The Federal Reserve is likely to gradually raise interest rates by the end of this year, its Chair Janet Yellen told Congress on Wednesday.
“In its most recent statement, the [Federal Open Market Committee] FOMC again noted that it judged it would be appropriate to raise the target range of the Federal Funds rate when it has seen further improvement in the labor market and is reasonably confident that inflation will move back to its two per cent objective over the medium term,” Yellen said in a prepared statement.
She said the timing of the gradual increases would be determined on a “meeting by meeting” basis of the FOMC.
Although Yellen offered nothing new from a similar statement she made last month, she did appear to show a commitment that interest rates must eventually be raised in late 2015, early 2016 at the latest.
She reiterated previous comments that while the pace of job gains had picked up, inflation is running below the level preferred by the FOMC at 2 per cent.
The FOMC sees that the stance of monetary policy will likely remain highly accommodative for quite some time after the initial increase in the Federal Funds rate in order to support continued progress toward our objectives of maximum employment and 2 per cent inflation.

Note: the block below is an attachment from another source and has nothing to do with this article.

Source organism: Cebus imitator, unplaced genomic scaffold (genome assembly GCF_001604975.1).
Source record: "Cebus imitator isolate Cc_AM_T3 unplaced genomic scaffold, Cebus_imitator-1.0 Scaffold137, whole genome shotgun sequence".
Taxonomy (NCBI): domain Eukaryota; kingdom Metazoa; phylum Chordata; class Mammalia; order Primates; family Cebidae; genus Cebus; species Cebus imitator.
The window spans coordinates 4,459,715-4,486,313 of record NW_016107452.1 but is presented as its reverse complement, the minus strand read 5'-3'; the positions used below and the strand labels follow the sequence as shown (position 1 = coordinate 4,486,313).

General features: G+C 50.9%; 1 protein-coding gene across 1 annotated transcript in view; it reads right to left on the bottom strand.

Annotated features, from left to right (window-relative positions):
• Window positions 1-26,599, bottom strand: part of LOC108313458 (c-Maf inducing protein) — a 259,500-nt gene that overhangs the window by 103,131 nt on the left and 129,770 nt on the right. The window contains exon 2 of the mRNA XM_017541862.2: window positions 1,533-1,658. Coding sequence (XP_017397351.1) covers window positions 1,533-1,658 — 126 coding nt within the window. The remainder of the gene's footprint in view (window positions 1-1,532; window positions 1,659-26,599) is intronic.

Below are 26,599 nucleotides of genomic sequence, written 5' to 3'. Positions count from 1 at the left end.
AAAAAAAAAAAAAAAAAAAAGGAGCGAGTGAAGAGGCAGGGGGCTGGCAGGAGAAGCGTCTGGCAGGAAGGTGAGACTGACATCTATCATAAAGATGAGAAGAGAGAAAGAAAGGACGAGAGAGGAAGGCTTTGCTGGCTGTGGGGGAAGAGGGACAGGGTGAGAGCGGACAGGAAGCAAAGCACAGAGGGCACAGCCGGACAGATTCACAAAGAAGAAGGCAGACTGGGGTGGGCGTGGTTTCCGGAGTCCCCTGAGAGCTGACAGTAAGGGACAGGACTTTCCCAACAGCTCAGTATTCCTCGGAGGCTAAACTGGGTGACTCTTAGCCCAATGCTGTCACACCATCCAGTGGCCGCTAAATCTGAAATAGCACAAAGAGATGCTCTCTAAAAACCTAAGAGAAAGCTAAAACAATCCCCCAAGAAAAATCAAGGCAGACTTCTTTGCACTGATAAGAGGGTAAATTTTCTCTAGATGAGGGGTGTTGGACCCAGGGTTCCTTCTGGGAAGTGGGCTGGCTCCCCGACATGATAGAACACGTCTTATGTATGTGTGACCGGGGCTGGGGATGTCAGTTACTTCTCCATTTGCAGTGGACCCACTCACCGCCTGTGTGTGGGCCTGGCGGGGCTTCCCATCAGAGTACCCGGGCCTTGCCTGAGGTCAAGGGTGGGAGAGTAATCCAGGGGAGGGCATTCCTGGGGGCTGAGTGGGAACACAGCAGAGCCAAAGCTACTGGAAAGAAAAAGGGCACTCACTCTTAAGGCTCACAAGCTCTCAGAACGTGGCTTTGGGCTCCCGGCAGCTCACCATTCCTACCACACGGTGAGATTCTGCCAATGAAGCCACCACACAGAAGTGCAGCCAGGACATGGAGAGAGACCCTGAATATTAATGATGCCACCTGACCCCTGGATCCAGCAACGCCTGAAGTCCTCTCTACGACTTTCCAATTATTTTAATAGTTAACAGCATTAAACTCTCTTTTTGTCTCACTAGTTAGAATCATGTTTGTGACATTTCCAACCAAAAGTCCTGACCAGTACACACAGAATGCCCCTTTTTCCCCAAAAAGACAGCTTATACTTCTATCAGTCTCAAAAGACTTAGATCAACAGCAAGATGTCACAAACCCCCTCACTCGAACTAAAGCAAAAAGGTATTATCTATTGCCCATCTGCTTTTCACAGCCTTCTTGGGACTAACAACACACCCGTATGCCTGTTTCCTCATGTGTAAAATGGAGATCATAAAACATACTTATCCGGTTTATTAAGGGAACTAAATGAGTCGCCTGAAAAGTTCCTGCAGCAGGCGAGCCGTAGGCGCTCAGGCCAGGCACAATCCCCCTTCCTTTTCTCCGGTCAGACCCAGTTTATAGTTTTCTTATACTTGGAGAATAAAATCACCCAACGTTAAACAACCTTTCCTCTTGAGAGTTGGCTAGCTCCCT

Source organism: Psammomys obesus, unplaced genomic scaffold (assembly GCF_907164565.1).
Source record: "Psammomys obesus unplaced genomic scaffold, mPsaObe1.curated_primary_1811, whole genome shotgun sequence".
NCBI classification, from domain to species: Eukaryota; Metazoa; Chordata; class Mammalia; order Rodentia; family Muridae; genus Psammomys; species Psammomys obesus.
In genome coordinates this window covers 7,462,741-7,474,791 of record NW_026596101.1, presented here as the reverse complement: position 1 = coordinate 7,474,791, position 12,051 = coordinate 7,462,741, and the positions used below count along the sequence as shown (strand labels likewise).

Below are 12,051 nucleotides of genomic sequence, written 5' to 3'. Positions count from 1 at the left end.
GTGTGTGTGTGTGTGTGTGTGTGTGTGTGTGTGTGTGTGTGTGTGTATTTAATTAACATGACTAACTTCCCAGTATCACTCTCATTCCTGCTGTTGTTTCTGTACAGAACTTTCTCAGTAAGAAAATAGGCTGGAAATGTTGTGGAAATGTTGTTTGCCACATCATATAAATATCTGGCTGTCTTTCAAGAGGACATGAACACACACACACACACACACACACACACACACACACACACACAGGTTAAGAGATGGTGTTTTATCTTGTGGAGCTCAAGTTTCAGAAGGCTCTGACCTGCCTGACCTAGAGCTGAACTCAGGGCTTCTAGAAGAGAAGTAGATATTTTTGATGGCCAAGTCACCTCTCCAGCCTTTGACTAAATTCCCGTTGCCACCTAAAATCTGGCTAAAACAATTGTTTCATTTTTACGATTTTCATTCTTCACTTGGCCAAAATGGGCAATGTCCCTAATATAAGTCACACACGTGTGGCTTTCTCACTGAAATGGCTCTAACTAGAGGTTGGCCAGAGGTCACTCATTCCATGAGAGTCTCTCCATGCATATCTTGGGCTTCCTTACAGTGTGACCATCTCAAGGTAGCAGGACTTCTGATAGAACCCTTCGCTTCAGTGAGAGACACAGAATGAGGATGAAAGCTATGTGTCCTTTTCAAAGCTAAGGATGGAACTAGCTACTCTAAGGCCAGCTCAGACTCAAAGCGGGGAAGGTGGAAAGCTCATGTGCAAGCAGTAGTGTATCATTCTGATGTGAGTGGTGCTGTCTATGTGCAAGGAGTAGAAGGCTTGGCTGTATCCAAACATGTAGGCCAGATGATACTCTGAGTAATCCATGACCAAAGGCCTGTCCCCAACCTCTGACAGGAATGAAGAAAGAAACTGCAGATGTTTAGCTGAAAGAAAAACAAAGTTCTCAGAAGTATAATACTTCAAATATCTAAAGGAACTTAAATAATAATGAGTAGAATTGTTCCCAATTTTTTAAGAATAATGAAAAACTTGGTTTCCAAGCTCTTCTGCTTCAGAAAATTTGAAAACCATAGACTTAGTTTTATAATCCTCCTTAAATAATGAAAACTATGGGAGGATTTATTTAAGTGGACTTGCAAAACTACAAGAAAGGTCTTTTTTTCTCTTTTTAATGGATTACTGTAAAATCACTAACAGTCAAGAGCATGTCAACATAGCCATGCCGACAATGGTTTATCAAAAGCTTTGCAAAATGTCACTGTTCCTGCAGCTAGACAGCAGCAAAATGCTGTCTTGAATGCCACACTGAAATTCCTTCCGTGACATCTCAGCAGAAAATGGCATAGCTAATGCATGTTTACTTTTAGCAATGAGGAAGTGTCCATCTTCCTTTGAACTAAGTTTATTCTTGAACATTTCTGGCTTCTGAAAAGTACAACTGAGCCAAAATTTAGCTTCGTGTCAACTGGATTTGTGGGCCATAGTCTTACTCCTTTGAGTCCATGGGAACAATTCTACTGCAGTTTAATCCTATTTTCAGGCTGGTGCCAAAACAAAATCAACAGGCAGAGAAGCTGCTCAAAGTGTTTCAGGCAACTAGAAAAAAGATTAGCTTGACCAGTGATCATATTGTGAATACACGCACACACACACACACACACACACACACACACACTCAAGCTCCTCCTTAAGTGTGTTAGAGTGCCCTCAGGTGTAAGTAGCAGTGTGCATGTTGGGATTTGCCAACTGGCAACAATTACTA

However, if the Fed waits too long to raise interest rates, any prospective increases will be extensive and come quickly.
Some Fed critics have said that there hasn’t been a rate hike in 10 years. Between 2004 and 2008, interest rates peaked and then fell as the Fed tried to boost consumer confidence to keep the wheels of industry, productivity and investments grinding amid a global financial crisis.
They also point to the 5.3 per cent June unemployment rate, which fell from 5.5 per cent in May – the lowest rate since the financial crisis hit in 2009, as evidence that the economy is on the right track.
According to US Department of Labor statistics released earlier this month, the economy added 223,000 jobs. However, the same data showed that the overall size of the workforce had shrunk, indicating that the economy is not at full steam yet.
The BRICS Post with inputs from Agencies